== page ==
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Something that shot up the popularity stakes last week was this article on a very interesting initiative: RealWorld:

https://medium.com/@ericsimons/introducing-realworld-6016654d36b5

I decided it would be a good idea to use this as a way of creating an exemplar implementation of a RESTful back-end using QEWD against their published API (https://github.com/gothinkster/realworld/tree/master/api)

The results are here:

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At the end of our last lesson, we ended with our page displaying a nice (but garish) Angular Material Toolbar, and our Widget data displaying in a list of Material cards. Our page feels a bit static, and we already know that the large number of Widgets that we will be dealing with will not be especially usable on a static list. What can we do to help?

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Hi Community,

This article is a continuation of my article about Getting to know Python Flask Web Framework

In this article, we will cover the basics of topics listed below:

1. Routing in Flask Framework
2. Folder structure for a Flask app (Static and Template)
3. Getting and displaying data in the Flask application from IRIS.

So, let's begin.

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or "Bonus Breakage"

In our last lesson, we added a relationship between 2 persistent classes. We are clearly going to need to start creating REST Services to expose CRUD operations for each of these classes, but before we do that, we should really finish defining our linkages. We added code to our Widget toJSON to spool off related Accessory data, so we should really do the reciprocal and allow Accessories to return all Widgets that are compatible.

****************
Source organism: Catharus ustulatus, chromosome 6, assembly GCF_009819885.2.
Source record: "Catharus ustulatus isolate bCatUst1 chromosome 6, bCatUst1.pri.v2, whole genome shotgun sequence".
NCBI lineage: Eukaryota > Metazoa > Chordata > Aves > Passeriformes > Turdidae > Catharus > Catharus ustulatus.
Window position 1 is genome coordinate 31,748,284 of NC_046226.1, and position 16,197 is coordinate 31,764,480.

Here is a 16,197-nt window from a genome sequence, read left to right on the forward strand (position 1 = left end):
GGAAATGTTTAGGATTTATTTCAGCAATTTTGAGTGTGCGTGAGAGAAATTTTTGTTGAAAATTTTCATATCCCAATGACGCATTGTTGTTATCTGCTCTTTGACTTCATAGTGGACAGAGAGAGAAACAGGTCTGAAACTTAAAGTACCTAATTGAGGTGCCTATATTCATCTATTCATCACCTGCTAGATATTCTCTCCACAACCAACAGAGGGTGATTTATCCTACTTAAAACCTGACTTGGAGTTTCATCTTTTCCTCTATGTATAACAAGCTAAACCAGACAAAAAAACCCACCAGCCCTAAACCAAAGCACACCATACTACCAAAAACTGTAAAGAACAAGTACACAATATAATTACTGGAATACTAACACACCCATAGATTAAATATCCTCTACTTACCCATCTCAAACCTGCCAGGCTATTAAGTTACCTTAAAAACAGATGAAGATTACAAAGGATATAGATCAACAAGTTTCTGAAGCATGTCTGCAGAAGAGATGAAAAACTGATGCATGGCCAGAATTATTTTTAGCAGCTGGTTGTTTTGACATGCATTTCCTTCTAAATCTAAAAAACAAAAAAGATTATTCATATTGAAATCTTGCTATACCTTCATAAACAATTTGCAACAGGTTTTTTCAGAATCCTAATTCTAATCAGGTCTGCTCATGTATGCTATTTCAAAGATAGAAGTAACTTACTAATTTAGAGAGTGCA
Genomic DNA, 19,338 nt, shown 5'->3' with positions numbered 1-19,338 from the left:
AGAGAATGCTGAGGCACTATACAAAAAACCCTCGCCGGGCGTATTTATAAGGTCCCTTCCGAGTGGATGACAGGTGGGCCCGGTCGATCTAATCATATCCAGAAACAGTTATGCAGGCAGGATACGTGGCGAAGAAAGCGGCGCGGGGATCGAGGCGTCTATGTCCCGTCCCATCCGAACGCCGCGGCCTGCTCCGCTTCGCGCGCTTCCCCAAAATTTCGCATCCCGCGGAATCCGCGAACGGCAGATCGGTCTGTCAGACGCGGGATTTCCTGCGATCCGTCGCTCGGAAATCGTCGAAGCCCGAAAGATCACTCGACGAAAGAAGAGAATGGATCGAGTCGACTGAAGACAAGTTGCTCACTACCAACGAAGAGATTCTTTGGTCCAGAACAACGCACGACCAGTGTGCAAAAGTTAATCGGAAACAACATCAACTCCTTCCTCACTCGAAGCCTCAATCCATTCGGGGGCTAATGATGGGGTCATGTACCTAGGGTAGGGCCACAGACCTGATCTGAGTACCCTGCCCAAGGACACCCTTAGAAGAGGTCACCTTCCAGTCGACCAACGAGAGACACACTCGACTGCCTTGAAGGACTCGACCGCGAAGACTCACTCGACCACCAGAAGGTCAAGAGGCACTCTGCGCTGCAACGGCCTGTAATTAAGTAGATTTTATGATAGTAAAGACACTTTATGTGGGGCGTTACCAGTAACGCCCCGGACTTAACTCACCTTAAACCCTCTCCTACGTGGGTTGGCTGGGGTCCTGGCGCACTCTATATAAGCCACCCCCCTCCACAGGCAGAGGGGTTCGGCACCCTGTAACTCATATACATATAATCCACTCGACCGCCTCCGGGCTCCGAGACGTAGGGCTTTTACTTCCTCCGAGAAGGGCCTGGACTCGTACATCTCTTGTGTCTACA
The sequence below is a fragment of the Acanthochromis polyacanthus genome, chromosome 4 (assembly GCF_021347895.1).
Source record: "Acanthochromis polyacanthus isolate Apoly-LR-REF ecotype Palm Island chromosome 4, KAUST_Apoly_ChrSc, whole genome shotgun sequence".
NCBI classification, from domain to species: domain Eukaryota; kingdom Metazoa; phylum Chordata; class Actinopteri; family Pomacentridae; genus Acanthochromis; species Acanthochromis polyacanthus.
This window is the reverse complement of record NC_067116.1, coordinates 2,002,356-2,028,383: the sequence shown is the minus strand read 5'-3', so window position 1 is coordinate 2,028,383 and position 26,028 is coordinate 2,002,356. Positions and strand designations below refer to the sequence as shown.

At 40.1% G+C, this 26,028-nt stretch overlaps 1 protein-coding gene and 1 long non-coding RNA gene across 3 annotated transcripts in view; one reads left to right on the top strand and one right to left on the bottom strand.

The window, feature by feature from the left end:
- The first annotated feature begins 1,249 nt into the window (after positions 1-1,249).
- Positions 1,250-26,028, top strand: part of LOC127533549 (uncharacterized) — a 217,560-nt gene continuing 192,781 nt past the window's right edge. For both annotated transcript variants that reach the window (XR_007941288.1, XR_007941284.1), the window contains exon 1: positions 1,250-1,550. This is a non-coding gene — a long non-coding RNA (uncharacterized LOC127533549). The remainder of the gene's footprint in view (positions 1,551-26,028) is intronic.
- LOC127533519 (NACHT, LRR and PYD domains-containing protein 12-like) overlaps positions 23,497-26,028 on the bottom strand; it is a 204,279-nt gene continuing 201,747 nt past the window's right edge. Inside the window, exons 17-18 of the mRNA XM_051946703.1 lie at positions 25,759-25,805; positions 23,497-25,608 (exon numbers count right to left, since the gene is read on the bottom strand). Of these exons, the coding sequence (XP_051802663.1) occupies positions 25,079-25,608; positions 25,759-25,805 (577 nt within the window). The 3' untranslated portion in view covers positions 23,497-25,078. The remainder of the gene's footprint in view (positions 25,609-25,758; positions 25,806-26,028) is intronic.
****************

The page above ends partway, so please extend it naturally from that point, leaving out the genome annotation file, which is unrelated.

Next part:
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I wrote a step by step tutorial in the qewd-howtos repository how you can write state of the art multi-page web apps with Node.js using a QEWD-Up WebSocket/REST api back-end integrated with a mainstream web framework like NuxtJS & Vue.js.

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Now available on Open Exchange is a library of third party charts available to use within DeepSee/InterSystems IRIS BI dashboards. To start, simply download and install, select the new portlet as the widget type, then select the chart type that you desire. If you don't find the type of chart you are looking for, you can easily extend the portlet to implement your desired chart type. These new chart types can be used within existing dashboards or you can create new dashboards using them.

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There's a new and exciting enhancement to QEWD that has just been released - it's an additional layer of abstraction known as QEWD-Up. QEWD-Up hides away all the mechanics of QEWD itself, allowing you to focus on just your REST APIs and the code that implements them.

Additionally, and importantly, QEWD-Up simplifies the maintenance of your REST APIs, allowing you (and others) to quickly and easily understand their life-cycle and implementation.